The Wiradjuri were also known for their handsome possum-skin cloaks stitched together from several possum furs. Governor Macquarie was presented with one of these cloaks by a Wiradjuri man when he visited Bathurst in 1815.

Wiradjuri Language

The Wiradjuri language had effectively died out of everyday spoken use, but has recently been reclaimed from early European anthropologist's records and from words contributed by several Wiradjuri families,[5] by elder Stan Grant, a member of the Wiradjuri Elder's Council, and John Rudder Ph.D., who has previously studied Australian Aboriginal languages in Arnhem Land. It is a member of the small Wiradhuric branch of the Pama–Nyungan family. It is now taught in some primary schools[6] and can be studied at TAFE. One student says "I love singing the songs like 'Heads, shoulders, knees and toes' in Wiradjuri". The copyright for A First Wiradjuri Dictionary is held by the Wiradjuri Council of Elders.

The name of the town of Wagga Wagga comes from the Wiradjuri word Wagga meaning crow, and to create the plural, the Wiradjuri repeat the word. Thus the name translates as "the place of many crows".

European settlement

Clashes between European settlers and Aborigines were very violent from 1821 to 1827, particularly around Bathurst, and have been termed the Bathurst Wars. The loss of fishing grounds and significant sites and the killing of Aboriginal People was retaliated through attacks with spears on cattle and stockmen. In the 1850s there were still corroborees around Mudgee but there were fewer clashes. European settlement had taken hold and the Aboriginal population was in decline.

Notable people

  • Brook Andrew, notable artist.
  • Linda Burney, member of the NSW Legislative Assembly.
  • Wally Carr, Australian Commonwealth Boxing Champion.
  • Jimmy Clements, present at the opening of Provisional Parliament House in 1927.
  • Paul Coe, lawyer and activist.
  • Kevin Gilbert, 20th century author.
  • Evonne Goolagong, one of Australia's most famous tennis players.
  • Sally Goold OAM, Executive Director of CATSIN, Senior Australian of the Year 2006[7]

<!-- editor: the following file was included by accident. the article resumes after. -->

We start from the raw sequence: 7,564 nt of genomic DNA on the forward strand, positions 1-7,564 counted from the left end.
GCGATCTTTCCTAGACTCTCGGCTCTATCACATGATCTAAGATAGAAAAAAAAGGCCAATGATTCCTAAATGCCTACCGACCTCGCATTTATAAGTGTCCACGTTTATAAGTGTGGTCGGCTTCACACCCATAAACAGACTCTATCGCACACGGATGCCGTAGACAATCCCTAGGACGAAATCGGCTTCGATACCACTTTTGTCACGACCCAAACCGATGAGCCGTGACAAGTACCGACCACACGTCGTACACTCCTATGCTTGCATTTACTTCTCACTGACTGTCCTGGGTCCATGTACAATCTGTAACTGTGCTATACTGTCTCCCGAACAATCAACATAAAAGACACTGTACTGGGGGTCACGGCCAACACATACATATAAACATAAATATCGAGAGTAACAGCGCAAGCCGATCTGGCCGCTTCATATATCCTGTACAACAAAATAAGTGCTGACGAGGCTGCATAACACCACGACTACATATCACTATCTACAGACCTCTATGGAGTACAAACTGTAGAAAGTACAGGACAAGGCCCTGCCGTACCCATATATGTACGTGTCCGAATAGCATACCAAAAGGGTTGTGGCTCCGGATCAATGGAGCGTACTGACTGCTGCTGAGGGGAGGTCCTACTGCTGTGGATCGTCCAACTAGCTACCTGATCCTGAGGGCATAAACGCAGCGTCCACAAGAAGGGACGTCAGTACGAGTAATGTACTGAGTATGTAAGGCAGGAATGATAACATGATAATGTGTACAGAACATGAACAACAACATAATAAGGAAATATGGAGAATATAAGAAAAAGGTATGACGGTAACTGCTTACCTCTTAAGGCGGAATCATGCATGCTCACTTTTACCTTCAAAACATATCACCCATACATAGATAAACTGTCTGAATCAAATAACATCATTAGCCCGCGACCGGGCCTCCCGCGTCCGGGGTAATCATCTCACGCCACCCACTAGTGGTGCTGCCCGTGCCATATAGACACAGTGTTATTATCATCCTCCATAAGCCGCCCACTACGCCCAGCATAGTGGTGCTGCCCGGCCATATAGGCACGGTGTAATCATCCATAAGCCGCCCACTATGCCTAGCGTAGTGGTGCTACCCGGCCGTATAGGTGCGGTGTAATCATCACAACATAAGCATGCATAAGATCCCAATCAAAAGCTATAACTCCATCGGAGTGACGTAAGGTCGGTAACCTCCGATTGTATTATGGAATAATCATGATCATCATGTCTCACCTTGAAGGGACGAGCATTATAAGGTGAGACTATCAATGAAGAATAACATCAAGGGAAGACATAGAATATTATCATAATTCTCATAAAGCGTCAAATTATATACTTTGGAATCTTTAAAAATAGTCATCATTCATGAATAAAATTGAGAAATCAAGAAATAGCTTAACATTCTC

• Stan Grant, notable Australian journalist.
  • Stan Grant, a Wiradjuri elder, has been working on the reconstruction of the language.
  • Anita Heiss contemporary novelist.
  • Marcia Langton, academic.
  • Bill Onus, activist.
  • Lin Onus, artist.
  • David Peachey, rugby league footballer.[8]
  • Mum (Shirl) Smith MBE OAM, community activist.
  • Margaret Tucker, co-founder of the Australian Aborigines League and author of If Everyone Cared (1977) one of the first autobiographies to deal with the experience of the Stolen Generations.
  • Tony Briggs is an Australian actor, writer and producer. - In 1988, Briggs had the recurring role of Pete Baxter on television soap opera Neighbours. This was followed by many roles in television series such as Blue Heelers, Stingers and The Man From Snowy River. From 1997 he appeared in children's television series Ocean Girl as Dave Hartley.[1] From 2009, Briggs appeared in the television series The Circuit as Mick Mathers.[2] In 2011, Briggs played Bilal in The Slap, based on the book by Christos Tsiolkas.[3] He also had a small role in Redfern Now in 2012. Briggs wrote the Helpmann Award winning play The Sapphires which was first performed in 2004. It tells the story of The Sapphires, a singing group of four Koori women who tour Vietnam during the war.[4][5] It is inspired by the true story of his mother, Laurel Robinson, and aunt, Lois Peeler, who toured Vietnam as singers in 1968.[6] Briggs adapted the play for the 2012 film The Sapphires.[7] His movie roles include Australian Rules in 2002,[8] Bran Nue Dae in 2009 and Healing in 2014.[9]
  • Jarrod Atkinson is an Australian rules footballer who played for Essendon. He began the 2008 season on the rookie list but was elevated to the senior list to replace Andrew Lovett[1] and debuted in round 7. Great Grand nephew of Margaret Tucker, Great Grand son of Margaret Tucker's sister Gerladine Briggs (nee Clement)